These days, you’d be hard-pressed to find a new vehicle that doesn’t come with a pushbutton ignition. Gone are the days of digging through purses and briefcases to find car keys. With pushbutton ignitions, one simply needs to have their key fob on them to gain access to the vehicle, and start the engine.
As technology in the automotive industry continues to advance, cyber security has become a topic of significant concern. In late December, the pushbutton ignitions became the latest issue of security in our vehicles.
According to the National Insurance Crime Bureau (NICB), a “mystery device” (pictured above) has been discovered that is allowing criminals to steal vehicles with pushbutton ignitions.
The device works in two stages. First, it detects the signal from the vehicle’s key fob from a distance up to 10 feet. Then, the information is transferred to a “relay box” which allows the thief to open the doors and start the vehicle’s engine.
Having acquired the device from a third-party security expert overseas, NICB teamed up with CarMax and used the device on 35 makes and models of vehicles, successfully gaining entry into 19 of them. Of those 19, they were able to start the engine and drive away in 18 vehicles, and 12 of the vehicles were even able to be restarted once the ignition was turned off. For understandable reasons, NICB is not saying what vehicle makes and models are susceptible to the device.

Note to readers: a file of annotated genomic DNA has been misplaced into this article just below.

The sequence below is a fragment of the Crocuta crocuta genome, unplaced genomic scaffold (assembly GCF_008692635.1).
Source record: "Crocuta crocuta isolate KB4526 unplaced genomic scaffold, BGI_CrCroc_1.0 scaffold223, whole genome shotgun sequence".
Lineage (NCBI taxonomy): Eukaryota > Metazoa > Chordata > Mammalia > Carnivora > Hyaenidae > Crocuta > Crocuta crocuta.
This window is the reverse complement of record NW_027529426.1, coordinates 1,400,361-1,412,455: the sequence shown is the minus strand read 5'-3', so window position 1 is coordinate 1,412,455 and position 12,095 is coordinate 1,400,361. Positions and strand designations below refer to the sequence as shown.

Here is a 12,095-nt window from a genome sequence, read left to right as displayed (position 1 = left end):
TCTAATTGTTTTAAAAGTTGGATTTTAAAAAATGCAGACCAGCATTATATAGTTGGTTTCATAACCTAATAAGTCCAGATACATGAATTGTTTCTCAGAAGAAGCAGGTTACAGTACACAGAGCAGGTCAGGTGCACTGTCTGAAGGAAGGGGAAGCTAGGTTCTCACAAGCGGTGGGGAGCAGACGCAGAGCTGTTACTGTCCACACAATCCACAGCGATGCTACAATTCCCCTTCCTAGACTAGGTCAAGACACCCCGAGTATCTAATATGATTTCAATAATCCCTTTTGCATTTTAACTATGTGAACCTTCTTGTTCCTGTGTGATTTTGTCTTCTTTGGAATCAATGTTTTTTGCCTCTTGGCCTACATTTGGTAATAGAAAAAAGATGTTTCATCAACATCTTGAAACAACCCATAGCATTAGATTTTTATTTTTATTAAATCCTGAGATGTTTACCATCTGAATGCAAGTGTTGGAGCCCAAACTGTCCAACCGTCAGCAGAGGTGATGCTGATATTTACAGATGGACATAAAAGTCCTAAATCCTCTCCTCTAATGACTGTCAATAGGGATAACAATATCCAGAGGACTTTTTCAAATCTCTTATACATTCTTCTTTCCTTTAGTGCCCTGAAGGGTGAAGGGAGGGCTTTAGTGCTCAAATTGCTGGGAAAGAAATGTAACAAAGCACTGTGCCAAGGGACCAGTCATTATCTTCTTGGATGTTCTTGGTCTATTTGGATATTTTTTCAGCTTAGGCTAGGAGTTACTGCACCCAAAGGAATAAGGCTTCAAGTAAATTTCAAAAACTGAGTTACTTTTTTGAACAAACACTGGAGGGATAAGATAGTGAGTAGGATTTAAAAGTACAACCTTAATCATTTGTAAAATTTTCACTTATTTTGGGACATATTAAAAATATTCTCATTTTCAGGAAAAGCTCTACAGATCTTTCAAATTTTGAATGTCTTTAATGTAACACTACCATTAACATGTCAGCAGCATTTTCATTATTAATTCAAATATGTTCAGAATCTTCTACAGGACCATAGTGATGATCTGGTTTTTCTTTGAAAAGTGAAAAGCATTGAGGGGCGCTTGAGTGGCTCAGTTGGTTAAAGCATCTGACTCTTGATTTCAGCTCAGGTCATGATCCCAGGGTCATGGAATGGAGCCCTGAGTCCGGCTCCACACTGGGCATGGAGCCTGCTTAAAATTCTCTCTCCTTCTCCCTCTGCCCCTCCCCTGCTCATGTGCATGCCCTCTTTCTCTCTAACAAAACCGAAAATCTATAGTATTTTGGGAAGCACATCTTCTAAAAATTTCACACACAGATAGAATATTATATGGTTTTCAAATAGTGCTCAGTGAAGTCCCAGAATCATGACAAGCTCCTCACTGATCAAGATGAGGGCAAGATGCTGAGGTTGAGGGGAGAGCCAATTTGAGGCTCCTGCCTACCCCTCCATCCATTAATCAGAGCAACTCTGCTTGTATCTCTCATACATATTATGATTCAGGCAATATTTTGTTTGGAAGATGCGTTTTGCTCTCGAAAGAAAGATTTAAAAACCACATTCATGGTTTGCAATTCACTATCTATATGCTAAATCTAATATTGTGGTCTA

This “mystery device” can get around engine immobilizers, alarms, and other security devices that may be on a vehicle, meaning a criminal can climb into your car and drive it like they own it.
Without the trace of broken glass, sound of the car alarm being triggered, or evidence of an ignition key being stolen, there is no way for the vehicle owner to know that their car has been taken. This also means that NICB does not know how many vehicles have been stolen using the mystery device.
NICB President and CEO Joe Wehrle said, “The scary part is that there’s no warning or explanation for the owner. Unless someone catches the crime on a security camera, there’s no way for the owner or the police to really know what happened. Many times, they think the vehicle has been towed.”
While this mystery device seems to only work on new generation pushbutton ignition cars, the NICB say there are numerous devices that operate similarly that are being marketed to thieves. They believe that different devices work on different ignition systems and likely use different technology, putting all pushbutton vehicles at risk.
So where does this leave us? NICB spokesman Roger Morris explained that auto manufacturers must be diligent in making sure they adapt their pushbutton technology to counter these devices. However, he also noted that thieves will do the same with their technology in response.
As for vehicle owners, Morris suggests they keep valuable items out of their vehicles, keep their key fob on them at all times, and park in secure or crowded areas as often as possible.
NICB COO Jim Schweitzer was quoted saying, “The manufacturers have made tremendous strides with their technology, but now they have to adapt and develop countermeasures as threats like this surface.” Let’s hope all manufacturers hear that message loud and clear.